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The Athanasian Creed

The Athanasian Creed

 

The congregation of Redeemer Lutheran Church, Salt Lake City, recites this creed every year on Trinity Sunday between the Old Testament and Epistle readings.

 

In use since the 6th century, the Athanasian Creed is concerned with delineating the specific nature of each person in the Holy Trinity. Also distinguishing it from the other two creeds we typically recite –the Nicene Creed and the Apostles Creed– is the Athanasian Creed’s inclusion of statements condemning anyone who would disagree with it.

 

Whoever desires to be saved must, above all, hold the catholic faith.

 

Whoever does not keep it whole and undefiled will without doubt perish eternally.

 

And the catholic faith is this, that we worship one God in Trinity and Trinity in Unity, neither confusing the persons nor dividing the substance.

 

For the Father is one person, the Son is another, and the Holy Spirit is another.

 

But the Godhead of the Father and of the Son and of the Holy Spirit is one: the glory equal, the majesty coeternal.

 

Such as the Father is, such is the Son, and such is the Holy Spirit: the Father uncreated, the Son uncreated, the Holy Spirit uncreated; the Father infinite, the Son infinite, the Holy Spirit infinite; the Father eternal, the Son eternal, the Holy Spirit eternal.

 

And yet there are not three Eternals, but one Eternal, just as there are not three Uncreated or three Infinites, but one Uncreated and one Infinite.

 

In the same way, the Father is almighty, the Son almighty, the Holy Spirit almighty; and yet there are not three Almighties, but one Almighty.

 

So the Father is God, the Son is God, the Holy Spirit is God;

And yet there are not three Gods, but one God.

 

So the Father is Lord, the Son is Lord, the Holy Spirit is Lord;

 

And yet there are not three Lords, but one Lord.

 

Just as we are compelled by the Christian truth to acknowledge each distinct person as God and Lord, so also are we prohibited by the catholic religion to say that there are three Gods or Lords.

 

The Father is not made nor created nor begotten by anyone.

 

The Son is neither made nor created, but begotten of the Father alone.

 

The Holy Spirit is of the Father and of the Son, neither made nor created nor begotten, but proceeding.

 

Thus, there is one Father, not three Fathers; one Son, not three Sons; one Holy Spirit, not three Holy Spirits.

 

And in this Trinity none is before after another; none is greater or less than another;

 

But the whole three persons are coeternal with each other and coequal, so that in all things, as has been stated above, the Trinity in Unity and Unity in Trinity is to be worshiped.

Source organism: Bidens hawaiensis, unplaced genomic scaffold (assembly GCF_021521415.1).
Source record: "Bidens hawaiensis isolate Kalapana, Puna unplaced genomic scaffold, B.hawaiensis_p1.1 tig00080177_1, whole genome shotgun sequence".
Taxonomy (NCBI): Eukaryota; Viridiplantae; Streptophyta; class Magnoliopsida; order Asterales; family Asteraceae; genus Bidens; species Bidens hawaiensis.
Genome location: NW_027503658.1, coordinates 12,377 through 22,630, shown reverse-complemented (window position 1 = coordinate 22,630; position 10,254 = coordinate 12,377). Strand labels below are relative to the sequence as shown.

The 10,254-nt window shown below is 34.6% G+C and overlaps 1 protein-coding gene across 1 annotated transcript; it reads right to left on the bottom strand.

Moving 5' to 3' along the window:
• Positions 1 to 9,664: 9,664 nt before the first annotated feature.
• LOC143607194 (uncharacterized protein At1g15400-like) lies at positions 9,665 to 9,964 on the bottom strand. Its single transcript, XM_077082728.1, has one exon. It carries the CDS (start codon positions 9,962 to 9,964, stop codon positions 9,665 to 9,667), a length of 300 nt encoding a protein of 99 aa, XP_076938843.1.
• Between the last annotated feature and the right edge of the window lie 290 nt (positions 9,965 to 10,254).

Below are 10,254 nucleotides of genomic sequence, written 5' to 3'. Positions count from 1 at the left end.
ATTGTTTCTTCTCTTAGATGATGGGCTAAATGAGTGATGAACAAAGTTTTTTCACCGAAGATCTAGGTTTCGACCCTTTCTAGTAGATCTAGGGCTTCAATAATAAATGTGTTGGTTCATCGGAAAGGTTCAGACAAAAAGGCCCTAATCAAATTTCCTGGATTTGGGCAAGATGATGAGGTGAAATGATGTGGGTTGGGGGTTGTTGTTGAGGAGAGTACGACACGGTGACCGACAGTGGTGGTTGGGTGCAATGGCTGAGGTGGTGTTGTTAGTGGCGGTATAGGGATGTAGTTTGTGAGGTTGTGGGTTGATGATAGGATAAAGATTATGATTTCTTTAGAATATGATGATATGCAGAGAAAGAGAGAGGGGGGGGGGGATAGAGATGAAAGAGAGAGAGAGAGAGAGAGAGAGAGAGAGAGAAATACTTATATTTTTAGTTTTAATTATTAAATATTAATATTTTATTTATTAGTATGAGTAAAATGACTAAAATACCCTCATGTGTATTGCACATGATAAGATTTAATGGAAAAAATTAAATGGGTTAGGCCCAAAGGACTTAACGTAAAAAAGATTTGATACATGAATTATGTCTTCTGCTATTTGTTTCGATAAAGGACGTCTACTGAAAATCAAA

Therefore, whoever desires to be saved must think thus about the Trinity.

 

But it is also necessary for everlasting salvation that one faithfully believe the incarnation of our Lord Jesus Christ.

 

Therefore, it is the right faith that we believe and confess that our Lord Jesus Christ, the Son of God, is at the same time both God and man.

 

He is God, begotten from the substance of the Father before all ages; and He is man, born from the substance of His mother in this age: perfect God and perfect man, composed of a rational soul and human flesh; equal to the Father with respect to His divinity, less than the Father with respect to His humanity.

 

Although He is God and man, He is not two, but one Christ: one, however, not by the conversion of the divinity into flesh, but by the assumption of the humanity into God; one altogether, not by confusion of substance, but by unity of person.

 

For as the rational soul and flesh is one man, so God and man is one Christ,

 

Who suffered for our salvation, descended into hell, rose again the third day from the dead, ascended into heaven, and is seated at the right hand of the Father, God Almighty, from whence He will come to judge the living and the dead.

 

At His coming all people will rise again with their bodies and give an account concerning their own deeds.

 

And those who have done good will enter into eternal life, and those who have done evil into eternal fire.

 

This is the catholic faith; whoever does not believe it faithfully and firmly cannot be saved.

 

Though this too is an accurate expression of our faith, we use the Athanasian Creed only one Sunday a year.

 

To learn more about our Christian beliefs, we encourage you to join us in our worship services, Bible studies, and other church activities. Explore our website, too. And if you have questions, please contact Redeemer Lutheran Church, Salt Lake City.